Wasted Ad Spending
Did your AdWords bill come back a little high this month? Are you seeing a lower return on investment than you had been expecting, overall? Do you ever feel like you are paying for clicks that are not being seen by the right people? Sure, all of these might seem like coincidence, but unfortunately, it is also possible that you are paying for clicks you did not even know about.
There are thousands of spam websites floating out there in cyberspace, and every day, legitimate ads are being posted to their homepages. A good example of one of these spam sites is http://www.amazen.com. The creator of this site knew that by varying the URL by only one letter from Amazon.com, that it would generate a heavy flow of traffic from mistypes alone. Some other sites that operate similarly are hulo.com, yotube.com . . . you get the point. It is a struggle to keep advertising messages and spending safe when ads are being constantly funneled onto bunk websites, but there are solutions out there.
The first step to solving this problem is being aware of the spam site practice in the first place. Many users advertising on the Google Display Network are completely unaware that their ads are making appearances on these sites. It has never crossed their minds that they are wasting money on the associated meaningless clicks.
Clickthroughs coming from spam sites are not helpful to the advertiser. These spam sites tend to generate poor traffic, because people don’t actually spend time browsing them. There is no content, just space for lost AdWords links. The ads that do appear on the sites are often not relevant due to this lack of content. It’s also important to know that these clicks might not even be coming from real people surfing the web, as robots tend to be common at those domains.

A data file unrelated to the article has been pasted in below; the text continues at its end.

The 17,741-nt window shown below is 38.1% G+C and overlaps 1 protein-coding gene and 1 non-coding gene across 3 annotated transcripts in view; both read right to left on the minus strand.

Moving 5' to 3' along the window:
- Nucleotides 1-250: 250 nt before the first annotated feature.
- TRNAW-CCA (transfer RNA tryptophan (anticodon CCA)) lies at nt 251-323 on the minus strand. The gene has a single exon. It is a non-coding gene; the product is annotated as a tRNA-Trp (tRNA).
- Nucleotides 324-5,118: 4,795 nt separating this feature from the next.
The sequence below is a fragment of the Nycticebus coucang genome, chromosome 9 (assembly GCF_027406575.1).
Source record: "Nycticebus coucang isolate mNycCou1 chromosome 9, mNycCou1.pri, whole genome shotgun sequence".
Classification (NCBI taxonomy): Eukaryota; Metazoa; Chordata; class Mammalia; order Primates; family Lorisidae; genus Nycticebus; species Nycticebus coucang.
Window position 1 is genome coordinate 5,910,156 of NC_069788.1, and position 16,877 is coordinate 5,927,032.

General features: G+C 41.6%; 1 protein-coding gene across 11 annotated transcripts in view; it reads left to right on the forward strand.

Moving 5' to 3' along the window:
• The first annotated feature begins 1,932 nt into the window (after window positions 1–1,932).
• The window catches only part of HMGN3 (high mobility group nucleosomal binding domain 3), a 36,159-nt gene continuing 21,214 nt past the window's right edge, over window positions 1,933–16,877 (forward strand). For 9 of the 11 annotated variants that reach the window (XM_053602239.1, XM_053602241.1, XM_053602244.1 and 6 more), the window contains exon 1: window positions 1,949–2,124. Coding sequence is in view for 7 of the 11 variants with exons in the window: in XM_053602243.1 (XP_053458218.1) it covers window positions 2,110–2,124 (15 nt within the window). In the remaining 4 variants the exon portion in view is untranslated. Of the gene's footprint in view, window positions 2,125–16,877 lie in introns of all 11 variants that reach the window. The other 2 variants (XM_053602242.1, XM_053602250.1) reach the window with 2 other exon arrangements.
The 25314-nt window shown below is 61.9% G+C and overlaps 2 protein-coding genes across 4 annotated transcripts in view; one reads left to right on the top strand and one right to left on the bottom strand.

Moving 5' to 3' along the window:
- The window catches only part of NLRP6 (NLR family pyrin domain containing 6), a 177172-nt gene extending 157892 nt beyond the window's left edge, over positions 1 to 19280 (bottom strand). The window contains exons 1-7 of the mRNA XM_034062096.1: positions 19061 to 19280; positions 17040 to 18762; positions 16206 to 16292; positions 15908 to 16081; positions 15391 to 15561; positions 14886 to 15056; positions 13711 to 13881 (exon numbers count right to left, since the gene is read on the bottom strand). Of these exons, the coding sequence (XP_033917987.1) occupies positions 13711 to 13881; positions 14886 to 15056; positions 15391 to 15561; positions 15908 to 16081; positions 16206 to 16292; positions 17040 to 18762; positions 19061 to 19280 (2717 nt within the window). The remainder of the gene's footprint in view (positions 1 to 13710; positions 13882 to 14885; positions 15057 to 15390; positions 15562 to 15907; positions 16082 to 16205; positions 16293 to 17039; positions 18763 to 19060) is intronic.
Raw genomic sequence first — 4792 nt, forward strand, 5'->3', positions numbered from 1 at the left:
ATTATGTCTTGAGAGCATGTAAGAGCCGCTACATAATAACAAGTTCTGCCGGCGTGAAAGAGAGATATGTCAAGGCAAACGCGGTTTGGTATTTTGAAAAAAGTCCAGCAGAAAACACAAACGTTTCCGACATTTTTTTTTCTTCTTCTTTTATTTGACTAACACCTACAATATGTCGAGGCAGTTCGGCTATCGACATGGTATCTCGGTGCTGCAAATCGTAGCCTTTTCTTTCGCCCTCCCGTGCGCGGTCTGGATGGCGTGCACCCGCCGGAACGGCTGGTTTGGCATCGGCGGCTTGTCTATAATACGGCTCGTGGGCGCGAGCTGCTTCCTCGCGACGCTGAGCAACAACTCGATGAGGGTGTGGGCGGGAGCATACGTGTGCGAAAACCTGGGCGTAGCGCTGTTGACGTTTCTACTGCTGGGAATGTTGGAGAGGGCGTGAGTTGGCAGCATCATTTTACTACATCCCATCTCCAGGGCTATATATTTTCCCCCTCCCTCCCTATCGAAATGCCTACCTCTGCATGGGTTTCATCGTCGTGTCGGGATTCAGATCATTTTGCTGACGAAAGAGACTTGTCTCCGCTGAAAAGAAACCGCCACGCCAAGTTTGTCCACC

So now that you know these sites are out there, how can you avoid having your ads appear there? The task can be tedious, but worthwhile. Users should visit the “Networks” tab on their AdWords account. Under this tab, the user can review all of their ads’ website placements. Users can also run a report under the “Dimensions” tab that will generate each separate domain. From here, users must do their own investigative research to find which sites are legit, and which ones are spam sites. Sometimes it’s obvious, like the aforementioned URLs, and other times not so much. Websites like time-travel.com and vision-source.com are examples of sites that might seem like real domains, but are actually spam.
Going through and individually searching each domain from these reports can seem daunting, but over time it can be very beneficial to your campaign. At Site Pro, we do this for every one of our advertisers on the display network. By cutting down on wasted ad spending, and eliminating appearances on spam sites you’re not only strengthening the message of your ad and brand, but you are ensuring for more targeted placement in the future. Being disciplined about checking for spam clicks now will increase your overall ROI later on. For now, take the time to weed through these sites, because it will pay off when you reach more of your intended audience over time.
Tags: Google Display Network
The Weekly Measure: How to Advertise on Reddit, Comparing Domain Authority and Page Authority, & Using Content to Build Thought Leadership
Jun 24, 2016
How to Build Your Thought Leadership With Content Marketing
Jun 21, 2016
The Weekly Measure: The Reality of Link Building, Lessons in Facebook Instant Articles & Improving Content Strategy
Jun 17, 2016
Link Building: Expectations vs. Reality
Jun 16, 2016